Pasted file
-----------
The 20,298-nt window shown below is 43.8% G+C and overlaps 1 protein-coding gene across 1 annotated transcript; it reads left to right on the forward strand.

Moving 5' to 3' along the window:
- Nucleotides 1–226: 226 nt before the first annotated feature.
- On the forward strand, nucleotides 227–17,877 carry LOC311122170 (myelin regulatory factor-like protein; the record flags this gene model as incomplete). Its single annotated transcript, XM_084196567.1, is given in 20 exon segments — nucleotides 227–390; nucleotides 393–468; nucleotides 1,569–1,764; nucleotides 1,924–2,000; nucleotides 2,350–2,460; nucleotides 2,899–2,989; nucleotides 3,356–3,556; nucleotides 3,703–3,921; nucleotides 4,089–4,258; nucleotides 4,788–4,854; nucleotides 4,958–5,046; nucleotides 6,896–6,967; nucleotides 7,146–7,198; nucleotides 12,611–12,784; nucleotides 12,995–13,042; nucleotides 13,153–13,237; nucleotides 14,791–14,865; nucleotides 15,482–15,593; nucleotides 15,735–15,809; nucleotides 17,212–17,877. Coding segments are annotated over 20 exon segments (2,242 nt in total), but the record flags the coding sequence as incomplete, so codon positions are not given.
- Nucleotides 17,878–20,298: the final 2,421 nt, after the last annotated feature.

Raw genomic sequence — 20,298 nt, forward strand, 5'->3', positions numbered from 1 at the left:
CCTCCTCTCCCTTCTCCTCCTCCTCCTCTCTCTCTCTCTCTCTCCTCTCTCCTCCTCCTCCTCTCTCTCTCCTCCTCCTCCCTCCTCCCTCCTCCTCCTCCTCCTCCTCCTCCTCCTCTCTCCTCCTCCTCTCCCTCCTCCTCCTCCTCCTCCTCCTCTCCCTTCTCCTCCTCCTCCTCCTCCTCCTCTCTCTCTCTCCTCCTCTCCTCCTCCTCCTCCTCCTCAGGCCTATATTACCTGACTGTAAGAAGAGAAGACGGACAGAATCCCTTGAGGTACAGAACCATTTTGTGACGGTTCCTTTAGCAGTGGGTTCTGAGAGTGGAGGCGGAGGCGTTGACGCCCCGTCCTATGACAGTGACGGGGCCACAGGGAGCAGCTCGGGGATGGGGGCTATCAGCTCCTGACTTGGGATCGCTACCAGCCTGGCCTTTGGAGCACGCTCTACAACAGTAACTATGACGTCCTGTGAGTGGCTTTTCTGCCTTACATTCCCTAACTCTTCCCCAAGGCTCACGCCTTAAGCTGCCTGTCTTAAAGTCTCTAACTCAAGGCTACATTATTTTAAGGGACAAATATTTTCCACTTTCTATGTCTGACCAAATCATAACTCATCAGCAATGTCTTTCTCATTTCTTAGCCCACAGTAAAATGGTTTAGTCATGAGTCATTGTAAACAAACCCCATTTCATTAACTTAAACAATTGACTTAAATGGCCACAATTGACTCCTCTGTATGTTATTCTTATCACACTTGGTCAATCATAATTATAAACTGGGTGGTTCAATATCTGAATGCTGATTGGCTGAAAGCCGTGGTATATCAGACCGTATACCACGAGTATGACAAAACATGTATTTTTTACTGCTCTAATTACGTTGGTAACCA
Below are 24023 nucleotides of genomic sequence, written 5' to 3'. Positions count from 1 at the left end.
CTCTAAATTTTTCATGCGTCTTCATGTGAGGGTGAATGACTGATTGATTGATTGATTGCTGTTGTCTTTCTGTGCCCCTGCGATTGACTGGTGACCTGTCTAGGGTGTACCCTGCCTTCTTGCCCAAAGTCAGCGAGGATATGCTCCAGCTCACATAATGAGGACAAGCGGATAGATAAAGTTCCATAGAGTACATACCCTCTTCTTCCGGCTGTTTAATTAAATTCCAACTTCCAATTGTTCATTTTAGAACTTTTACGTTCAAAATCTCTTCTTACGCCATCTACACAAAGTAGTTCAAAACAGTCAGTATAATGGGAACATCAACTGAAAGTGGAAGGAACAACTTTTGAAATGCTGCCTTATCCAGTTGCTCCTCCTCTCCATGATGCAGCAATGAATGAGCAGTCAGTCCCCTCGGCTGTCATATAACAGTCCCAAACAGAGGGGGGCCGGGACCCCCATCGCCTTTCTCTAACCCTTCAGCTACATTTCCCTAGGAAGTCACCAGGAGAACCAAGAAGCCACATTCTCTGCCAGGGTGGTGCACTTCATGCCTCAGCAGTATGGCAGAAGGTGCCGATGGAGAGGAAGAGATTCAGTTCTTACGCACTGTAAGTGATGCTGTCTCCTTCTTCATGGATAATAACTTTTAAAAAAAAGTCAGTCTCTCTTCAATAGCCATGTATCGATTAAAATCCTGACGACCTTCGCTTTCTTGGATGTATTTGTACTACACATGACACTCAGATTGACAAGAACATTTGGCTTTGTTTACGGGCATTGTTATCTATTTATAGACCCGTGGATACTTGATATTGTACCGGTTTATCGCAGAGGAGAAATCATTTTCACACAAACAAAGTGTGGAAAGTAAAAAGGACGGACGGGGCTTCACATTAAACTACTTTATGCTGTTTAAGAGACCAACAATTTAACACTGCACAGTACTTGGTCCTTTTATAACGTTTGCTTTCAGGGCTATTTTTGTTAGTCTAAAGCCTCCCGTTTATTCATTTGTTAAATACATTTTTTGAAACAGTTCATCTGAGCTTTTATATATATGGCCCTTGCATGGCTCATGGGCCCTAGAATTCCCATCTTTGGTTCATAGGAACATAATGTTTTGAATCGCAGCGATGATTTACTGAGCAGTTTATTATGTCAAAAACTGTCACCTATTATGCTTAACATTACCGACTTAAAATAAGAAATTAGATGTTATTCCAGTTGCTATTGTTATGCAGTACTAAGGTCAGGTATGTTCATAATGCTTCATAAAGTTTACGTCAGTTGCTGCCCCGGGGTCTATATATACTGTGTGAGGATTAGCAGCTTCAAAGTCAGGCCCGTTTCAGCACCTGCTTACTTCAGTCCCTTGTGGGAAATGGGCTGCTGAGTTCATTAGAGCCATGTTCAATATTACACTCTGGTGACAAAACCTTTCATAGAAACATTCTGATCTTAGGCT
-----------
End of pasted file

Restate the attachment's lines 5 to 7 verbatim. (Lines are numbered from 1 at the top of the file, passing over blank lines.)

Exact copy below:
- Nucleotides 17,878–20,298: the final 2,421 nt, after the last annotated feature.

Raw genomic sequence — 20,298 nt, forward strand, 5'->3', positions numbered from 1 at the left:
CCTCCTCTCCCTTCTCCTCCTCCTCCTCTCTCTCTCTCTCTCTCCTCTCTCCTCCTCCTCCTCTCTCTCTCCTCCTCCTCCCTCCTCCCTCCTCCTCCTCCTCCTCCTCCTCCTCCTCTCTCCTCCTCCTCTCCCTCCTCCTCCTCCTCCTCCTCCTCTCCCTTCTCCTCCTCCTCCTCCTCCTCCTCTCTCTCTCTCCTCCTCTCCTCCTCCTCCTCCTCCTCAGGCCTATATTACCTGACTGTAAGAAGAGAAGACGGACAGAATCCCTTGAGGTACAGAACCATTTTGTGACGGTTCCTTTAGCAGTGGGTTCTGAGAGTGGAGGCGGAGGCGTTGACGCCCCGTCCTATGACAGTGACGGGGCCACAGGGAGCAGCTCGGGGATGGGGGCTATCAGCTCCTGACTTGGGATCGCTACCAGCCTGGCCTTTGGAGCACGCTCTACAACAGTAACTATGACGTCCTGTGAGTGGCTTTTCTGCCTTACATTCCCTAACTCTTCCCCAAGGCTCACGCCTTAAGCTGCCTGTCTTAAAGTCTCTAACTCAAGGCTACATTATTTTAAGGGACAAATATTTTCCACTTTCTATGTCTGACCAAATCATAACTCATCAGCAATGTCTTTCTCATTTCTTAGCCCACAGTAAAATGGTTTAGTCATGAGTCATTGTAAACAAACCCCATTTCATTAACTTAAACAATTGACTTAAATGGCCACAATTGACTCCTCTGTATGTTATTCTTATCACACTTGGTCAATCATAATTATAAACTGGGTGGTTCAATATCTGAATGCTGATTGGCTGAAAGCCGTGGTATATCAGACCGTATACCACGAGTATGACAAAACATGTATTTTTTACTGCTCTAATTACGTTGGTAACCA